Tuesday afternoon will see the continuation of the 2015 MLB award period, with the AL and NL Managers of the Year being announced. These awards are usually given to the skipper of a team that exceeds its preseason expectations.
At the VORG, we don’t think that’s true to the spirit of the word “manager”. We want to see tangible evidence of … well, managing! We want our managers to order bunt and stolen base attempts. We want them to have to manipulate a LOT of players during the course of the year, because its EASY to pilot a squad with little in-season turnover. We want our managers to need new spikes from walking to and from the pitchers mound to get a fresh arm. We want them to WORK!
Thus, we present our unique version of the award. Each team’s managers were ranked within their respective league in such categories as relief appearances, sac bunt attempts, intentional walks given, etc. The “best” in each category received “1” ranking point, the worst received “15” ranking points. Total them all up, and the skipper with the lowest overall number is that league’s VORG MOTY.
Here’s some explanations for the categories:
- SBA: Stolen base attempts. Most base-stealers do NOT have a green light. The manager is responsible for initiating the attempt.
- PH: Pinch-hit plate appearance. Does a manager use his bench to get the supposed right batter in the game at the right time?
- Chal.: Challenges. Some managers put the video review folks through their paces.
- Def. Shifts: How often did you see the third baseman perched at second base, with the shortstop covering the entire left side of the infield? How many plate appearances saw a defensive shift employed by the manager/team?
- Def. Sub.: How often did the manager swap in a replacement on defense?
- POs: Pitchouts. Did the manager try and guess when the opposing team was running?
- PR: Pinch-runners used. Does the manager have a Taylor Featherston (22 pinch-running appearances in 2015) on his roster, and does he use him at an opportune moment?
- Att Sac.: Sacrifices attempted. It doesn’t matter if the attempt succeeded or not. Did the manager at least try?
- IBB: Intentional walks. Some managers eschew this tactic. Others love it and use it often.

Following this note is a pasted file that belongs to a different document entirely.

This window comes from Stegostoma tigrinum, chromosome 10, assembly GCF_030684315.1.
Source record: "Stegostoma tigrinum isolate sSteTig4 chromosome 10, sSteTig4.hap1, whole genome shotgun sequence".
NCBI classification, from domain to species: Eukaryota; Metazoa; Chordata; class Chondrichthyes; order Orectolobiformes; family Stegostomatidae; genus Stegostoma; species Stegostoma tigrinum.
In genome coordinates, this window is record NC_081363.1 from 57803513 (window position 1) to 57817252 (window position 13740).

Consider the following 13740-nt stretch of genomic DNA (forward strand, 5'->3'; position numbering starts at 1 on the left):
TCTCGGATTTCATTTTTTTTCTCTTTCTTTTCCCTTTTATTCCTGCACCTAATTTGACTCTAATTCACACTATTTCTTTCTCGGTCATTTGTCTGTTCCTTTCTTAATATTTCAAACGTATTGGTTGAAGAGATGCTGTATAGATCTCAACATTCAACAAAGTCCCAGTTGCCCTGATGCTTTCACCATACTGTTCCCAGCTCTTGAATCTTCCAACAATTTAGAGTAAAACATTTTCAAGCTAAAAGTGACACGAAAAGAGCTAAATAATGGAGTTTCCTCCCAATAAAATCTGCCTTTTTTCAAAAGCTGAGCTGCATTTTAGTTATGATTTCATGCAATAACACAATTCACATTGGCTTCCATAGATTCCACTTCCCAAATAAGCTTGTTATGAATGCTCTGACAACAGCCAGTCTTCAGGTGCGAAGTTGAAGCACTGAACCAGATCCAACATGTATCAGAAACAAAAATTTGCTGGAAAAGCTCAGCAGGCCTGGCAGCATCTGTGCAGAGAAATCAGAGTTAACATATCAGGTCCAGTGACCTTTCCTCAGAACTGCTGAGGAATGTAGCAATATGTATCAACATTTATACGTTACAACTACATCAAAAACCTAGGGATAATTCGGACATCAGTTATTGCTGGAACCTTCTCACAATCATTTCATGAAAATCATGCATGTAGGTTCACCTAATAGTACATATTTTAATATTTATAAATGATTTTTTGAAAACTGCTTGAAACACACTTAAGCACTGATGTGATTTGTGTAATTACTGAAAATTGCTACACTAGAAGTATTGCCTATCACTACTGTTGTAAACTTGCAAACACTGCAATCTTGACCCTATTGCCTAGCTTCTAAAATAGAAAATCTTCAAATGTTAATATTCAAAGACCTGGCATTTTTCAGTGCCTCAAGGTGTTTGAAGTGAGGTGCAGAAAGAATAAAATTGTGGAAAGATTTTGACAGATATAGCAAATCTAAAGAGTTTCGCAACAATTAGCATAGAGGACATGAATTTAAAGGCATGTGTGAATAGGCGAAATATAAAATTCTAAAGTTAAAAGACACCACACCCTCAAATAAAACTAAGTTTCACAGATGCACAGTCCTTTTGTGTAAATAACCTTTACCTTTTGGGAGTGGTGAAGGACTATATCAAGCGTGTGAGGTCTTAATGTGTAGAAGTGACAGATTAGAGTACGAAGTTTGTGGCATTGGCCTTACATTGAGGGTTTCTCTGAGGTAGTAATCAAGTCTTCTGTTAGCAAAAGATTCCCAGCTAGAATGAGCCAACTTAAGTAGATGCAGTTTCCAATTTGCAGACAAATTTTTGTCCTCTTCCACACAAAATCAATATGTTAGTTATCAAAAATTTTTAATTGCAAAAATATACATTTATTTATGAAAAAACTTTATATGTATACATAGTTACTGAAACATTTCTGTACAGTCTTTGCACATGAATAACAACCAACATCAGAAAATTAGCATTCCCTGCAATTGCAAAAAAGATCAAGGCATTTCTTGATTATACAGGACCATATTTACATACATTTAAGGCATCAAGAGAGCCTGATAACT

- Rel.: Relief appearances. How many times did the manager (have to) make that roughly 75-foot stroll to the mound, raise one arm, take the ball from the pitcher, pat said pitcher on the ass, and greet the new moundsman.
- Def. Lineups: Total unique starting defensive lineups (exclusive of pitchers). Some skippers constantly tinker with their lineup (not always by choice). Some move various players around the diamond. This quantifies which pilots moved the chess pieces the most.
- Batting Orders: Total unique batting orders (exclusive of pitchers).
- TOT: The sum of all the “Rk” columns. The lower the number, the more managing done.
In the American League, the Mariners’ Lloyd McClendon won for the second straight year (couldn’t save him from getting fired after the season though). McClendon beat out Houston’s A.J. Hinch and the Rangers Jeff Banister. McClendon finished first in only one category (pitchouts), but placed in the top five in eight of the 12 categories. Hinch led in stolen base attempts called for and batting orders used, while Banister led in attempted sacrifices.
The award in the National League goes to the rookie manager of the Diamondbacks, Chip Hale. He only led in stolen base attempts, but didn’t do horribly in any category (finished between 3rd and 8th in ten categories). Hale edged out the Rockies Walt Weiss, who led in defensive shifts and pitchouts and finished second in challenges. Third place went to last year’s NL winner, Clint Hurdle. Hurdle led all NL managers in pinch-runners and defensive substitutions, but finished last in different defensive lineups and batting orders used (oh, those day-in/day-out Buccos).
Congrats to McClendon and Hale!